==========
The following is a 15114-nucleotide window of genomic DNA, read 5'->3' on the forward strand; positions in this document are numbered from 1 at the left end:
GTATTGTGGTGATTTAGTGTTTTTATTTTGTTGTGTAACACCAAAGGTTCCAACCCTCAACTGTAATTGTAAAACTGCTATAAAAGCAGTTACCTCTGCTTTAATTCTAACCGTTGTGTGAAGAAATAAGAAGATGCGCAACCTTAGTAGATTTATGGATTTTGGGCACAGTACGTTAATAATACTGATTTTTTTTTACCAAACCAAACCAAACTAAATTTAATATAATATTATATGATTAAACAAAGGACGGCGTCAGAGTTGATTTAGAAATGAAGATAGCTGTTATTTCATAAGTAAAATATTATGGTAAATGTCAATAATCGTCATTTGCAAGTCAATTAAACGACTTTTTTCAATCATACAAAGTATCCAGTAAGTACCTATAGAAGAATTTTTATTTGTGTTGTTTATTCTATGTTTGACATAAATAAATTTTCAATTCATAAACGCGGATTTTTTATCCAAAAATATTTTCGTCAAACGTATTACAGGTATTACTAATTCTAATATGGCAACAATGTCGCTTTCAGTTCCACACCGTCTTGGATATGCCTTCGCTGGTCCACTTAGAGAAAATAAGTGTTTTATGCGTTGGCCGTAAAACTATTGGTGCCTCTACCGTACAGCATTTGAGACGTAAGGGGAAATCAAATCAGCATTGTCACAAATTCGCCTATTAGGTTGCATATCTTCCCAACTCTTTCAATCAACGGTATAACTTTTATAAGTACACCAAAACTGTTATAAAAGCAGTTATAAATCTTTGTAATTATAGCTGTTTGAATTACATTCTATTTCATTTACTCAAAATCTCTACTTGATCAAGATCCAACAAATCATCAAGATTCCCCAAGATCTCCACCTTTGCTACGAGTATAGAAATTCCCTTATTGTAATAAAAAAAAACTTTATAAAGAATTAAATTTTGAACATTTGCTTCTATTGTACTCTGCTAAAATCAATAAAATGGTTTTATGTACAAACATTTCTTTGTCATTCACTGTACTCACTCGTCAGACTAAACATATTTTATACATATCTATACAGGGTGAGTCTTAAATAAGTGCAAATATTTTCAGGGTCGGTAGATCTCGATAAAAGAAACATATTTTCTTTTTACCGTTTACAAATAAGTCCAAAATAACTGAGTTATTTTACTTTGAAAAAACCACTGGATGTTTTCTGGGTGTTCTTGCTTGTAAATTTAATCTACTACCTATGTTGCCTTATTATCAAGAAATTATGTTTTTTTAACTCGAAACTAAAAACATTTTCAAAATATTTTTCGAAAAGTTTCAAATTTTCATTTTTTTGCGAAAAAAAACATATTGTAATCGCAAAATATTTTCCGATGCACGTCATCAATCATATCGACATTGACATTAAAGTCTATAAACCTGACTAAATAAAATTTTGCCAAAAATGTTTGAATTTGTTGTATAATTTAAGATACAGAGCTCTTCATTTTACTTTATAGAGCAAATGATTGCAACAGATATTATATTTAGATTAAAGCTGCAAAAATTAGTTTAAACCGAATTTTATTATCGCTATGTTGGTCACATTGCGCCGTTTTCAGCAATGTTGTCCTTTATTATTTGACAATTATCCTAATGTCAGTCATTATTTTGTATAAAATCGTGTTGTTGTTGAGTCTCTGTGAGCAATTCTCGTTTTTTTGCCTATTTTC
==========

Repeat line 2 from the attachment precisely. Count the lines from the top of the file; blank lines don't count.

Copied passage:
GTATTGTGGTGATTTAGTGTTTTTATTTTGTTGTGTAACACCAAAGGTTCCAACCCTCAACTGTAATTGTAAAACTGCTATAAAAGCAGTTACCTCTGCTTTAATTCTAACCGTTGTGTGAAGAAATAAGAAGATGCGCAACCTTAGTAGATTTATGGATTTTGGGCACAGTACGTTAATAATACTGATTTTTTTTTACCAAACCAAACCAAACTAAATTTAATATAATATTATATGATTAAACAAAGGACGGCGTCAGAGTTGATTTAGAAATGAAGATAGCTGTTATTTCATAAGTAAAATATTATGGTAAATGTCAATAATCGTCATTTGCAAGTCAATTAAACGACTTTTTTCAATCATACAAAGTATCCAGTAAGTACCTATAGAAGAATTTTTATTTGTGTTGTTTATTCTATGTTTGACATAAATAAATTTTCAATTCATAAACGCGGATTTTTTATCCAAAAATATTTTCGTCAAACGTATTACAGGTATTACTAATTCTAATATGGCAACAATGTCGCTTTCAGTTCCACACCGTCTTGGATATGCCTTCGCTGGTCCACTTAGAGAAAATAAGTGTTTTATGCGTTGGCCGTAAAACTATTGGTGCCTCTACCGTACAGCATTTGAGACGTAAGGGGAAATCAAATCAGCATTGTCACAAATTCGCCTATTAGGTTGCATATCTTCCCAACTCTTTCAATCAACGGTATAACTTTTATAAGTACACCAAAACTGTTATAAAAGCAGTTATAAATCTTTGTAATTATAGCTGTTTGAATTACATTCTATTTCATTTACTCAAAATCTCTACTTGATCAAGATCCAACAAATCATCAAGATTCCCCAAGATCTCCACCTTTGCTACGAGTATAGAAATTCCCTTATTGTAATAAAAAAAAACTTTATAAAGAATTAAATTTTGAACATTTGCTTCTATTGTACTCTGCTAAAATCAATAAAATGGTTTTATGTACAAACATTTCTTTGTCATTCACTGTACTCACTCGTCAGACTAAACATATTTTATACATATCTATACAGGGTGAGTCTTAAATAAGTGCAAATATTTTCAGGGTCGGTAGATCTCGATAAAAGAAACATATTTTCTTTTTACCGTTTACAAATAAGTCCAAAATAACTGAGTTATTTTACTTTGAAAAAACCACTGGATGTTTTCTGGGTGTTCTTGCTTGTAAATTTAATCTACTACCTATGTTGCCTTATTATCAAGAAATTATGTTTTTTTAACTCGAAACTAAAAACATTTTCAAAATATTTTTCGAAAAGTTTCAAATTTTCATTTTTTTGCGAAAAAAAACATATTGTAATCGCAAAATATTTTCCGATGCACGTCATCAATCATATCGACATTGACATTAAAGTCTATAAACCTGACTAAATAAAATTTTGCCAAAAATGTTTGAATTTGTTGTATAATTTAAGATACAGAGCTCTTCATTTTACTTTATAGAGCAAATGATTGCAACAGATATTATATTTAGATTAAAGCTGCAAAAATTAGTTTAAACCGAATTTTATTATCGCTATGTTGGTCACATTGCGCCGTTTTCAGCAATGTTGTCCTTTATTATTTGACAATTATCCTAATGTCAGTCATTATTTTGTATAAAATCGTGTTGTTGTTGAGTCTCTGTGAGCAATTCTCGTTTTTTTGCCTATTTTC